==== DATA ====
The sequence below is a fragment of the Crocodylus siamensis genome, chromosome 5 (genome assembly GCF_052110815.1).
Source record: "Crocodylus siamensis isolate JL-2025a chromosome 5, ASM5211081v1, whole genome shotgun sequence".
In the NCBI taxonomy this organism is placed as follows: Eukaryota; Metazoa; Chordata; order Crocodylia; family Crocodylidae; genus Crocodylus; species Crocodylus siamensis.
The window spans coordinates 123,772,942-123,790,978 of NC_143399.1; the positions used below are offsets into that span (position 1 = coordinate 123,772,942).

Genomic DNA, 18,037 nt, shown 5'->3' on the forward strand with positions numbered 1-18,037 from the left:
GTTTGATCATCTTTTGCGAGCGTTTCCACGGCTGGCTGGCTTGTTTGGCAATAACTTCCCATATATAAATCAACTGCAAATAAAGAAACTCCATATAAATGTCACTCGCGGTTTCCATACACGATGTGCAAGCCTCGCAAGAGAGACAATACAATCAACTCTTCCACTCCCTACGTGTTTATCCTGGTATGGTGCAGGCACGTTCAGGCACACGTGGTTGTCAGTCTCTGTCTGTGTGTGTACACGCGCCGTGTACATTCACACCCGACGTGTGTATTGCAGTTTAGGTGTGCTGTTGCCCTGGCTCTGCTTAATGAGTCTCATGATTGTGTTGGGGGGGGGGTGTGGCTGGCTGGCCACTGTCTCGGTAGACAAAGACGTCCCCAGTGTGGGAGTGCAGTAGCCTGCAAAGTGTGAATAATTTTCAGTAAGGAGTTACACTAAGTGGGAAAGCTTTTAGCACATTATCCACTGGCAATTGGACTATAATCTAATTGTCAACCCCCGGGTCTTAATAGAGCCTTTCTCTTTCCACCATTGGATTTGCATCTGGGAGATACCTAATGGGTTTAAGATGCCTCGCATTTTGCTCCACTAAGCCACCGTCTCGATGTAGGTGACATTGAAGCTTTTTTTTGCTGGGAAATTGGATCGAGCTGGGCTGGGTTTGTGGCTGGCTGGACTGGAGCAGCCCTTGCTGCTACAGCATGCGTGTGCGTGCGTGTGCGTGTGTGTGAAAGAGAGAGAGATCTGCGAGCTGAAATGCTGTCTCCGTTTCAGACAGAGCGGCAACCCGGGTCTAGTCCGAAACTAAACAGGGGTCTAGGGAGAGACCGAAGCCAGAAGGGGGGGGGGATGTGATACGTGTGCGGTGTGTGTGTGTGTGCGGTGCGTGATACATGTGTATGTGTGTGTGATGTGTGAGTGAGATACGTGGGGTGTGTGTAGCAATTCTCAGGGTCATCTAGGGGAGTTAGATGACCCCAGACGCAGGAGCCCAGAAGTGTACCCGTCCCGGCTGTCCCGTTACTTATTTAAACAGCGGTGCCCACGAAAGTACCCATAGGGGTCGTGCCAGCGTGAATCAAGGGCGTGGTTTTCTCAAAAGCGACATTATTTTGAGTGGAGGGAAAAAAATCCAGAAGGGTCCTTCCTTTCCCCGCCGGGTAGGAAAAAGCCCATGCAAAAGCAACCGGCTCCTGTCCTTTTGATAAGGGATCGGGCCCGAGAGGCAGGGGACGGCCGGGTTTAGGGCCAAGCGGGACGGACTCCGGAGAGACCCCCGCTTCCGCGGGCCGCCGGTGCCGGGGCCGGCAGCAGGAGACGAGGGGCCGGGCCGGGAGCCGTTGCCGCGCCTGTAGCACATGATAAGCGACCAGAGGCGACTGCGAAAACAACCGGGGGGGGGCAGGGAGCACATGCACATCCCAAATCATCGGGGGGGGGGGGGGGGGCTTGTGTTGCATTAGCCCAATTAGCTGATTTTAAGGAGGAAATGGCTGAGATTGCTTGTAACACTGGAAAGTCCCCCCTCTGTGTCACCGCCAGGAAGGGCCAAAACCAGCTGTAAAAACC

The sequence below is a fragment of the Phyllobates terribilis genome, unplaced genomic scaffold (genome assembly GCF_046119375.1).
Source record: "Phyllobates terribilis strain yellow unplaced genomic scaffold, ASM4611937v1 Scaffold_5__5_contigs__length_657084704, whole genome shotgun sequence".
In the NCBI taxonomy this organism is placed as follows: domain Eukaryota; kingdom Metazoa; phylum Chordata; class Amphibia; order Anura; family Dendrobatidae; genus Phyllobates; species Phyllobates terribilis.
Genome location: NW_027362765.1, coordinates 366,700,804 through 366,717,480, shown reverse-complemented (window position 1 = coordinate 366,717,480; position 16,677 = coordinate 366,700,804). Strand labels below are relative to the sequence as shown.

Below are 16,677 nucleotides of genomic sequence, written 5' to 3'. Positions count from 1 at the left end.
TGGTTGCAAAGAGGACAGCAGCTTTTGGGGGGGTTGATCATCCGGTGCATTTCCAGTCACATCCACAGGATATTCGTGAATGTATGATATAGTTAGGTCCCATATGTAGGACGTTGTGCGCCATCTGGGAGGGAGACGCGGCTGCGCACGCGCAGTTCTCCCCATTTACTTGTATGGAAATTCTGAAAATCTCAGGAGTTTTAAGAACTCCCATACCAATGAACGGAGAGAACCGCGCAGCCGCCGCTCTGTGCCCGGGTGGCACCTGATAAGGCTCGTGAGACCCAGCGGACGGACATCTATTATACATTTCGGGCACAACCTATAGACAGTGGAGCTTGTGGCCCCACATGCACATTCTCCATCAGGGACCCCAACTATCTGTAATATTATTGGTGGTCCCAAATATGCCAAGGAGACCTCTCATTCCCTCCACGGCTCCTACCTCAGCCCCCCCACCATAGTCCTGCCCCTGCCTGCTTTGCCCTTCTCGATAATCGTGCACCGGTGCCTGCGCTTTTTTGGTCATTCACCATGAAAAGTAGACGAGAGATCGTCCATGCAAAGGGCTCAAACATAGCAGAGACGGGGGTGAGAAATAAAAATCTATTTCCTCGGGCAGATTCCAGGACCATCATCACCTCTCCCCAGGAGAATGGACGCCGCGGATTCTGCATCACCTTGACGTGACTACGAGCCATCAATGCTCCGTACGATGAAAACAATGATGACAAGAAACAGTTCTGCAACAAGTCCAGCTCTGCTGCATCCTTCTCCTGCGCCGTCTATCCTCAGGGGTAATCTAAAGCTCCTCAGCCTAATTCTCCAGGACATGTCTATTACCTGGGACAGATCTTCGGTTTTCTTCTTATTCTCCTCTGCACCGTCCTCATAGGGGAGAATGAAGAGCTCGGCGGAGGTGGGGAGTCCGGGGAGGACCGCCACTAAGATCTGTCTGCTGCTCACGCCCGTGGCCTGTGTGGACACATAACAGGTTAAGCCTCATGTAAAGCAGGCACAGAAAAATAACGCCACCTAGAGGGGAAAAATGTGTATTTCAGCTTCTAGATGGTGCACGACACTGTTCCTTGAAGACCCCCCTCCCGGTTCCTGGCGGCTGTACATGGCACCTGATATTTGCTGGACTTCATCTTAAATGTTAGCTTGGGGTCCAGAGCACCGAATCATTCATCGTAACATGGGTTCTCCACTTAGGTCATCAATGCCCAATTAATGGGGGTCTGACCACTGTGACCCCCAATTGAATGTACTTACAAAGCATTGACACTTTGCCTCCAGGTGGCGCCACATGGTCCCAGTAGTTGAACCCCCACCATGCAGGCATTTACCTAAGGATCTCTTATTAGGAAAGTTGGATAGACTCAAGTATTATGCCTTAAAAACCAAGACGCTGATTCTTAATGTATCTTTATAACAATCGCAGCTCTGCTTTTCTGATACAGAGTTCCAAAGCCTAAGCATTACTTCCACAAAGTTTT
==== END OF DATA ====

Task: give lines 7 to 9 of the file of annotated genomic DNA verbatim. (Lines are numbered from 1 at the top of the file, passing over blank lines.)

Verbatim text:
The sequence below is a fragment of the Phyllobates terribilis genome, unplaced genomic scaffold (genome assembly GCF_046119375.1).
Source record: "Phyllobates terribilis strain yellow unplaced genomic scaffold, ASM4611937v1 Scaffold_5__5_contigs__length_657084704, whole genome shotgun sequence".
In the NCBI taxonomy this organism is placed as follows: domain Eukaryota; kingdom Metazoa; phylum Chordata; class Amphibia; order Anura; family Dendrobatidae; genus Phyllobates; species Phyllobates terribilis.